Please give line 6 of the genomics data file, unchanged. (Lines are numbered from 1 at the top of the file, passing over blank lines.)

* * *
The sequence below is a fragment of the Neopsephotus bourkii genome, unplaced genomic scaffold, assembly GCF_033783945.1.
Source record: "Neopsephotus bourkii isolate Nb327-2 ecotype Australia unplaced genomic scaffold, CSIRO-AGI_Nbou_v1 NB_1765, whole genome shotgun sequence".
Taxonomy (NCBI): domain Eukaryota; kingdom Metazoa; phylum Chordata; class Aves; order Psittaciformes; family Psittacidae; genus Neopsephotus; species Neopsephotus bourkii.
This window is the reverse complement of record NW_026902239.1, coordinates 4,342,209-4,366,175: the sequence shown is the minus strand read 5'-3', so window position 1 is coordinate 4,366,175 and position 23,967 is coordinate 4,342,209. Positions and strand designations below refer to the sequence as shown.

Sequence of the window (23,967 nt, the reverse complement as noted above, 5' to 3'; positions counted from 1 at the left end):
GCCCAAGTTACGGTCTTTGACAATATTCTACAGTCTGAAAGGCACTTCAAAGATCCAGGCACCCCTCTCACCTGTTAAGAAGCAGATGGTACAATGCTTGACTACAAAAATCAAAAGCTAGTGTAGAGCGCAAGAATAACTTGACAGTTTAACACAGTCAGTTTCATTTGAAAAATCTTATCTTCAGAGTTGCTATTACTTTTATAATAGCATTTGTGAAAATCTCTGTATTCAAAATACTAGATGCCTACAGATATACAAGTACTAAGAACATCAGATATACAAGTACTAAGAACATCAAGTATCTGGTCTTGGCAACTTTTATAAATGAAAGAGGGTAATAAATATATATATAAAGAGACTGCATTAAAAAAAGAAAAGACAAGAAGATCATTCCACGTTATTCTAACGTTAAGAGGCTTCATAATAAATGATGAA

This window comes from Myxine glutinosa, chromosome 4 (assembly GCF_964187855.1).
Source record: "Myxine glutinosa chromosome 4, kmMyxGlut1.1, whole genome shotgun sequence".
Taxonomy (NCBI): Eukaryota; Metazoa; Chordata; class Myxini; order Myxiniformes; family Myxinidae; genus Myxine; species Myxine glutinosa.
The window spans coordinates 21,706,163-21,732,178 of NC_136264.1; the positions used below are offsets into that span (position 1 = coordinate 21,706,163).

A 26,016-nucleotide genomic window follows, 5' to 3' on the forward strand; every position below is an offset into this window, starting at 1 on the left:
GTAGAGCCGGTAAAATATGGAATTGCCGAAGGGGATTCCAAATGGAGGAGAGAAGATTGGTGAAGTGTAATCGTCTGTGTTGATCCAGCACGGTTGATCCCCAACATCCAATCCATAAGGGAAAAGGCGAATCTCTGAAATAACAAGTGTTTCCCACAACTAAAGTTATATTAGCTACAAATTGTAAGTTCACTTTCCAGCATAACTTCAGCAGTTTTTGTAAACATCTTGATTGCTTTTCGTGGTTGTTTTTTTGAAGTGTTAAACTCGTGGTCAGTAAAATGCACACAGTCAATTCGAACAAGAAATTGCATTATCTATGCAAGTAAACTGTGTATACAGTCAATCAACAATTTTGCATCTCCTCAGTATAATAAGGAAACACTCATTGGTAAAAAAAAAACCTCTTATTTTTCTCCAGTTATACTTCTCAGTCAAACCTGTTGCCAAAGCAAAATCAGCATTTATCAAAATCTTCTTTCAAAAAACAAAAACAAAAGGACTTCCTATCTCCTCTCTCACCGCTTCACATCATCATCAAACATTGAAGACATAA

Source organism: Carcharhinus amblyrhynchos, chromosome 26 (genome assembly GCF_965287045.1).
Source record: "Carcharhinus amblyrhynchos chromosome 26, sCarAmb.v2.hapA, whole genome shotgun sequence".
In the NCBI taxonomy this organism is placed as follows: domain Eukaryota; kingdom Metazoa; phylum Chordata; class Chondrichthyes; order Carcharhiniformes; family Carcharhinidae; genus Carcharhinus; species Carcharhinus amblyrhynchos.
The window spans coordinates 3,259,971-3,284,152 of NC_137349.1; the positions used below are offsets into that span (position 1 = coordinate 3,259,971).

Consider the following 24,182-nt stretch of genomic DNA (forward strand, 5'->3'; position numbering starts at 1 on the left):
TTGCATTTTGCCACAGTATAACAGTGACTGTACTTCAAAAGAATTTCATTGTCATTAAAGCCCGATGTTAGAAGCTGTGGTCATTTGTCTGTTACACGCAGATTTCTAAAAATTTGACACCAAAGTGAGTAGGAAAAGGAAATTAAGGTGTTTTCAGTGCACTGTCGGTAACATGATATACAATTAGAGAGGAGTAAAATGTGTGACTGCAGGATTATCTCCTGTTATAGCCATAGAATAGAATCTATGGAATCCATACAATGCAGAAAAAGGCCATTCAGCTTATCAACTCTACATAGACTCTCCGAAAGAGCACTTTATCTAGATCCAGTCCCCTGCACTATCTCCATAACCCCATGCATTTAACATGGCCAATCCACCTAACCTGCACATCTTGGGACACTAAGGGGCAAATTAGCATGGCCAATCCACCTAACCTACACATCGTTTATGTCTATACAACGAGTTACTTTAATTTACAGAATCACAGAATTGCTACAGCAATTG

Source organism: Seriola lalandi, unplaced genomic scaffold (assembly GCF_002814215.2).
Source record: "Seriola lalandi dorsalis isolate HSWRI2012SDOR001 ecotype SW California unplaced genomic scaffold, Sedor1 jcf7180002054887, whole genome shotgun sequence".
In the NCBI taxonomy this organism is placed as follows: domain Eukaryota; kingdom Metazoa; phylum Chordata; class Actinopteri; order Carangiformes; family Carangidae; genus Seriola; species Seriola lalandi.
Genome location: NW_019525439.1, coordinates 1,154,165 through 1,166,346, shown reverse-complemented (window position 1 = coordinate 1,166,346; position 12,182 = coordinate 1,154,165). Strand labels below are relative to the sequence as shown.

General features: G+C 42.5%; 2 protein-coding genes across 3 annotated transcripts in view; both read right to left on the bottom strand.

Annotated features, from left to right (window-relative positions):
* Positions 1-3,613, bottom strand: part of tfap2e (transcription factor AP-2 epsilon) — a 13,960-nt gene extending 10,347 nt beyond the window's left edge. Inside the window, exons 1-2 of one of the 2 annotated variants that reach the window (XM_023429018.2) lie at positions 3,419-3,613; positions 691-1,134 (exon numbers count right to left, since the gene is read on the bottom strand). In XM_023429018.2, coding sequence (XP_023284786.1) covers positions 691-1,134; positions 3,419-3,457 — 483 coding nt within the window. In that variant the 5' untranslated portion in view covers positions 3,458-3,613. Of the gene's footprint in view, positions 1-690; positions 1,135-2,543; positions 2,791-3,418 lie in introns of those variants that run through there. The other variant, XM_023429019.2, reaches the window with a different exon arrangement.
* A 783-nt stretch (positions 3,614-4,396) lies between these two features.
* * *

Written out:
GCCCAAGTTACGGTCTTTGACAATATTCTACAGTCTGAAAGGCACTTCAAAGATCCAGGCACCCCTCTCACCTGTTAAGAAGCAGATGGTACAATGCTTGACTACAAAAATCAAAAGCTAGTGTAGAGCGCAAGAATAACTTGACAGTTTAACACAGTCAGTTTCATTTGAAAAATCTTATCTTCAGAGTTGCTATTACTTTTATAATAGCATTTGTGAAAATCTCTGTATTCAAAATACTAGATGCCTACAGATATACAAGTACTAAGAACATCAGATATACAAGTACTAAGAACATCAAGTATCTGGTCTTGGCAACTTTTATAAATGAAAGAGGGTAATAAATATATATATAAAGAGACTGCATTAAAAAAAGAAAAGACAAGAAGATCATTCCACGTTATTCTAACGTTAAGAGGCTTCATAATAAATGATGAA